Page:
Detach the shower head and, after consulting the manufacturer’s instructions for information specific to the model you own, extract the filter screen. (This can usually be found near the point where the shower head attaches to the water supply pipe.) Run the filter under the faucet while gently scrubbing it with a toothbrush. Once it’s clean, reassemble and reinstall the shower head and test it.
To remove hard water deposits from the toilet, wear waterproof gloves and use a plastic scrubby square. I tried using a knife, which was effective, but it too easily scratched the porcelain. I used the scrubby on another area, got better results, and no visible scratches. You may also drain the water below the deposit by plunging to avoid any splashing.
Fill the reservoir with water and 2-tbsp. water softener. Run the appliance through for one cycle and then again with clean water. Haley’s Cleaning Tips by Rosemary and Graham Haley also recommends filling it with white vinegar, running it through once, and then running it through twice with clean water. You may also fill with hot water and one regular denture cleaning tablet. Run it through once and once again with clean water.
Melissa Maker is an entrepreneur, cleaning expert, founder of Toronto’s most popular boutique cleaning service, and star of the Clean My Space channel on YouTube (but she still hates to clean!). Every week, Melissa delivers new videos dishing expert advice on cleaning products, tools, DIY substitutes, and practical, timesaving solutions to everyday problems. Melissa has appeared on the Today Show, and has been featured in InStyle, Real Simple, and Better Homes and Gardens.
Remove the shower head from the shower arm and place it in a bucket or other container deep enough so the head will be covered with the cleaning material. Use a rag to cover the nut connecting the shower head to the shower arm. With the rag in place use some locking pliers or a wrench to loosen the nut. For more information about removing your shower head, view how to remove/replace a shower head.
These days many shower heads are made from flexible rubber. This means, you are saved from removing the shower head as well. Then how do you do it? You can just use your fingers and massage the nozzles to eliminate the clogging. Alternatively, you may use a toothbrush to clean the nozzles too. In basic terms, what this means is that you can solely use fingers or a toothbrush to realize your objective.
Removing the shower head to clean it is by far the most effective method, and is relatively easy. However, it is important that you use caution and monitor the process closely if you have a shower head with a designer finish like oil rubbed bronze, brushed nickel, or antique copper. Chrome will stand up to straight table vinegar with no problems, but if you have any other finish we recommend taking a cotton swab and testing a small, inconspicuous area for up to 30 minutes before you use this method on your whole shower head.
Use your trusty plunger to clear the blockages in your drains and pipes. Yes, you can use this on your shower drain, just make sure to remove the cover first. If that doesn't work, move on to chemical drain cleaner, like Liquid-Plumr Power Gel ($18, amazon.com) and follow the manufacturer's directions accordingly. And if you're still out of luck, Forte says it's time to enlist the pros. "After that, call a professional plumber and tell them what you used. That way, there won't be any surprises."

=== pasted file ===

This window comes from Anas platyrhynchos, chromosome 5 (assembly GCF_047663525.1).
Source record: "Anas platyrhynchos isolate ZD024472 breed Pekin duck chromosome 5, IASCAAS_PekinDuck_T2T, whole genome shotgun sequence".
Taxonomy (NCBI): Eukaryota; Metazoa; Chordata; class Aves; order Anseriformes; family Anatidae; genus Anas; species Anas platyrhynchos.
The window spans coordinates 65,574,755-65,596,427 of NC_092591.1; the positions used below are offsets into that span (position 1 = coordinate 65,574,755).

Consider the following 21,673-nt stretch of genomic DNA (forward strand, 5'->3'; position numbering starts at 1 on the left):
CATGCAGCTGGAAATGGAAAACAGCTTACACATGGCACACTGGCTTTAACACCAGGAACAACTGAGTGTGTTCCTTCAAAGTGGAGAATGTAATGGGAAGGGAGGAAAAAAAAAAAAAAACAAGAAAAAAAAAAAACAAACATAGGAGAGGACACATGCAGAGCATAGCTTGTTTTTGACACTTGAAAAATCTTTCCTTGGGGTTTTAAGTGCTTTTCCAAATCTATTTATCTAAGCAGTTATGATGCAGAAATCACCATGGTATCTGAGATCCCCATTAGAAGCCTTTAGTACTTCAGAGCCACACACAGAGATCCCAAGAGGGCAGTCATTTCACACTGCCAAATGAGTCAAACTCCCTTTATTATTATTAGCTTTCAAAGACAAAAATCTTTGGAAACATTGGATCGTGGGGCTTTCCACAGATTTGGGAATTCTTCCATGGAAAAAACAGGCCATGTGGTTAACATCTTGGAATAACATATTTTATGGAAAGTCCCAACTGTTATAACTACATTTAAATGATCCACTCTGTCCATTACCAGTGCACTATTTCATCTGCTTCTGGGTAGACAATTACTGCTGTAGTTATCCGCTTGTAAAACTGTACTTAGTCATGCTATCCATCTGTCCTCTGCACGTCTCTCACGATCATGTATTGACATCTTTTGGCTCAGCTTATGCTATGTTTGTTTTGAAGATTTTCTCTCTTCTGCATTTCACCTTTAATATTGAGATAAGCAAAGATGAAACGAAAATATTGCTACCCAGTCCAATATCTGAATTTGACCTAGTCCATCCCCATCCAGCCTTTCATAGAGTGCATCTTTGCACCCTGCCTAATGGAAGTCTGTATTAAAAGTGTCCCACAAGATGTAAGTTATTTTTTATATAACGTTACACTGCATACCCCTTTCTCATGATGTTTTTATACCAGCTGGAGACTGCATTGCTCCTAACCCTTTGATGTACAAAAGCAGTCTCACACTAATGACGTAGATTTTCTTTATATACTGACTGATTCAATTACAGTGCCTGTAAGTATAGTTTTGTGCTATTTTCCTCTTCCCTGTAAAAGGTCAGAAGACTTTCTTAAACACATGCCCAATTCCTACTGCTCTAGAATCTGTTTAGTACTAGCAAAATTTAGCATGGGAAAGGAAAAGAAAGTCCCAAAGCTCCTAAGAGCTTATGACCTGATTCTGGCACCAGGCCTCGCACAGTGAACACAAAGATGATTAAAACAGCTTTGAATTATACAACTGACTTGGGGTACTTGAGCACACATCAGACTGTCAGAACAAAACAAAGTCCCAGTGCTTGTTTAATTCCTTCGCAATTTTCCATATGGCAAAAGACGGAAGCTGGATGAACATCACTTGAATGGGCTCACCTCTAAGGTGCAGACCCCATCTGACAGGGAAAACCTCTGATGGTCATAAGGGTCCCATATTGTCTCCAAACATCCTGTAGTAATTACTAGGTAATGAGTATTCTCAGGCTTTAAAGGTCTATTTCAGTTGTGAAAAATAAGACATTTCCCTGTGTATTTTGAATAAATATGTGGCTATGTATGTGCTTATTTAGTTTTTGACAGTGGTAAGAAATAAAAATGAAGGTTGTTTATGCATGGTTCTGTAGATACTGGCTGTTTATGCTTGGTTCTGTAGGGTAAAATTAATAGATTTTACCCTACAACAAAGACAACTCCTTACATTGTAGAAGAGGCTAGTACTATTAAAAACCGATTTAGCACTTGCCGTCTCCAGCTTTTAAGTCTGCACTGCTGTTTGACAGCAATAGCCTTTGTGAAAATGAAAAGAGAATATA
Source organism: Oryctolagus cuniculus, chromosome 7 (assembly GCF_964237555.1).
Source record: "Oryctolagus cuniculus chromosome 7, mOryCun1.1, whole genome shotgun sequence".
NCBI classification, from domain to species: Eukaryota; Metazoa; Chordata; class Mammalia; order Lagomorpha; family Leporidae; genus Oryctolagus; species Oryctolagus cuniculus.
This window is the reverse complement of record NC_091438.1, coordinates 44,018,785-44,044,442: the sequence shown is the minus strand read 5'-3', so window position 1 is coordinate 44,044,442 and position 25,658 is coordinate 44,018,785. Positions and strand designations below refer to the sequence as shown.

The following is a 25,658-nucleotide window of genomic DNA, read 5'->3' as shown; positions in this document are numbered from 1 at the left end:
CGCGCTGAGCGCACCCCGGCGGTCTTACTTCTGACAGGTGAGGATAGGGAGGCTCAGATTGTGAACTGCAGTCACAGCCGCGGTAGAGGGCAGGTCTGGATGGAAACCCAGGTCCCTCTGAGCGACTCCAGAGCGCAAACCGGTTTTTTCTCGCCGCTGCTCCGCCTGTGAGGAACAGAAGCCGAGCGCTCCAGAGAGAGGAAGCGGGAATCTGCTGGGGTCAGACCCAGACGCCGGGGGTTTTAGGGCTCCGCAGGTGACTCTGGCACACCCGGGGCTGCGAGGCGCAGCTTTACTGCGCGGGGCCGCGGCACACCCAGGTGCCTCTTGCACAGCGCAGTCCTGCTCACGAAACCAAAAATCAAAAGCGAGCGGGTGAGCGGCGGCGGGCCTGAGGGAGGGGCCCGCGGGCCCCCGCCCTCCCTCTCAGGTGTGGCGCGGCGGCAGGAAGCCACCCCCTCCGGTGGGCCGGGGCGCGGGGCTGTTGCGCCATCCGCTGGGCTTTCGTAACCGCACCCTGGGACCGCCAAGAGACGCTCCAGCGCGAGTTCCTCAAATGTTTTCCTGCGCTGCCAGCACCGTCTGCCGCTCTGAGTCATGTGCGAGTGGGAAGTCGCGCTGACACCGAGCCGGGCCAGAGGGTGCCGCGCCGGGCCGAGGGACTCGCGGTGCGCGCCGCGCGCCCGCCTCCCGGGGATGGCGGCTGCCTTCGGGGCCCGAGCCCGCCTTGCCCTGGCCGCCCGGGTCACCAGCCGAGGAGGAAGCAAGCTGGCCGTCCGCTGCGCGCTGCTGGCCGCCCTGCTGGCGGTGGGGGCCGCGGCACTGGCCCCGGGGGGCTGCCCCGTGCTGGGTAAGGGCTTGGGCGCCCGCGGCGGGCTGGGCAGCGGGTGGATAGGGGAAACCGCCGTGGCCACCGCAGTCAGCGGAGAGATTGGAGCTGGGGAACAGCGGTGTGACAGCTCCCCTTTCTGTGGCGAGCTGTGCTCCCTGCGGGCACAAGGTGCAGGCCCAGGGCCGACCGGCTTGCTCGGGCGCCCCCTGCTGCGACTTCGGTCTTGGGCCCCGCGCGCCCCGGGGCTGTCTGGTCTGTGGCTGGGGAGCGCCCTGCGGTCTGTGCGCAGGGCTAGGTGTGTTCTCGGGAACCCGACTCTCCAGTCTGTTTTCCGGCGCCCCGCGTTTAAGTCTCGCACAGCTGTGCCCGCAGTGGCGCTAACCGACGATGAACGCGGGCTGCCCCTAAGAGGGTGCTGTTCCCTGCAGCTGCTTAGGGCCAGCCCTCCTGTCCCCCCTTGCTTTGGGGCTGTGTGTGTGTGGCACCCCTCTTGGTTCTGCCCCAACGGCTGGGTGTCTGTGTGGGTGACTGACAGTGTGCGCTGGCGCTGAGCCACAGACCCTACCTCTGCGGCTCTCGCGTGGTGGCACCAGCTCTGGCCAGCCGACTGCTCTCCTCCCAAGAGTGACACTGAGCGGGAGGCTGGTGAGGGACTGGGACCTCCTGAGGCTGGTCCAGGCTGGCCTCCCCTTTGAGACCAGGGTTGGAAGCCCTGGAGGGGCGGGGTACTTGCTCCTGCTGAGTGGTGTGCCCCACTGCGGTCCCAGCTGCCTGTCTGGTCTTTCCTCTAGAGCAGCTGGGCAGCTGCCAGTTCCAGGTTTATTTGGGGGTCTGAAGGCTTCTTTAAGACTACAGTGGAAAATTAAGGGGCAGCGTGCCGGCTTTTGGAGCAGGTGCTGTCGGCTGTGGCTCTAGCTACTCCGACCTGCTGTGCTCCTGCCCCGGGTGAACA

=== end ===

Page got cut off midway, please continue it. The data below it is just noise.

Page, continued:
I’m trying this with a faucet that is so blocked up there’s almost no water coming through — and it was new in 2009! I’ve tied a zip bag full of vinegar around the end of the spout and am crossing my fingers. We have terribly hard water that leaves lime/calcium deposits on everything; I have to wipe down the glass in my shower every time it’s used, or I get water spots immediately!
Limescale is a chalky white mineral deposit (alkaline) which is a result of hard water. It often occurs on faucets and in tubs and appliances, such as kettles and coffeemakers, and can leave silver and chrome with a gray dullness. White vinegar contains acetic acid and is a great place to start for cleaning these pesky stains. Over time, these mineral build-ups can damage sinks, toilets, and tubs and make soap scum harder to remove.
Start by opening a window or door to ventilate the room, then grab your favorite tub-and-tile spray cleaner, like CLR Fresh Scent Bath and Kitchen Cleaner ($15, amazon.com). "Work on the shower in three vertical sections — this will cut down on fumes and prevent the cleaner from drying before you wipe it," says Forte. Spray the first section, covering both tile and tub, and give it a few minutes to penetrate. Then spray the second section, and let it soak while you clean the first.
Every homeowner wants a home that’s clean and attractive, welcoming to visitors. Vinyl floors are common options in kitchens and bathrooms, and they are beautiful when properly maintained. This flooring is also a popular choice for homeowners because of their durability. While a quick sweep and mop usually clean routine dust and dirt, deep cleaning is a good idea when you want your floors to look like new again! If you’re wondering how to clean vinyl floors when scuffs or stains mar their beauty, we’ve included a few tips below. The Best Way to Clean a Vinyl Floor Deep cleaning …
When done, simply remove the bag (careful not to get any vinegar on your or worse, in your eye), and dump down the drain. Yes, it will smell for a few minutes but shortly thereafter you’ll notice no smell. If you want to be super sassy, throw some baking soda down your drain before you dump out the vinegar and you’ve now also cleaned our your drain in the process (go you!). Let the shower head run hot water for a minute before getting in, you’ll marvel at your handiwork; it will run like new!